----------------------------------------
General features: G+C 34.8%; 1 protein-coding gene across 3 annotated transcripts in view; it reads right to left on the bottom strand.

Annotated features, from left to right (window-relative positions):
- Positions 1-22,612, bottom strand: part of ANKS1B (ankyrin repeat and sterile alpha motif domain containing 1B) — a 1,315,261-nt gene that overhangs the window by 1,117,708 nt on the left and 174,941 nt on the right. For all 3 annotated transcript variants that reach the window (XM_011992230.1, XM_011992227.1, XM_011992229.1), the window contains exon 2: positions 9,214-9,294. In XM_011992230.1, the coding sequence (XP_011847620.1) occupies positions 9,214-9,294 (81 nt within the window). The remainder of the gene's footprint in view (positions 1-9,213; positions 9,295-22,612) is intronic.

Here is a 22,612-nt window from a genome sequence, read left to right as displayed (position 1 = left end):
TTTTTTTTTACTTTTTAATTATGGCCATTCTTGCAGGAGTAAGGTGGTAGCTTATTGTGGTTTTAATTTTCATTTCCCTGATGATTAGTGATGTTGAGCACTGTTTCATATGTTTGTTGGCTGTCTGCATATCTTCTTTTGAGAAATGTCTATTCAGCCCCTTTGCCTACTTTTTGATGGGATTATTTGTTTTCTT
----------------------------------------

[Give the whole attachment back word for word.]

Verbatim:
General features: G+C 34.8%; 1 protein-coding gene across 3 annotated transcripts in view; it reads right to left on the bottom strand.

Annotated features, from left to right (window-relative positions):
- Positions 1-22,612, bottom strand: part of ANKS1B (ankyrin repeat and sterile alpha motif domain containing 1B) — a 1,315,261-nt gene that overhangs the window by 1,117,708 nt on the left and 174,941 nt on the right. For all 3 annotated transcript variants that reach the window (XM_011992230.1, XM_011992227.1, XM_011992229.1), the window contains exon 2: positions 9,214-9,294. In XM_011992230.1, the coding sequence (XP_011847620.1) occupies positions 9,214-9,294 (81 nt within the window). The remainder of the gene's footprint in view (positions 1-9,213; positions 9,295-22,612) is intronic.

Here is a 22,612-nt window from a genome sequence, read left to right as displayed (position 1 = left end):
TTTTTTTTTACTTTTTAATTATGGCCATTCTTGCAGGAGTAAGGTGGTAGCTTATTGTGGTTTTAATTTTCATTTCCCTGATGATTAGTGATGTTGAGCACTGTTTCATATGTTTGTTGGCTGTCTGCATATCTTCTTTTGAGAAATGTCTATTCAGCCCCTTTGCCTACTTTTTGATGGGATTATTTGTTTTCTT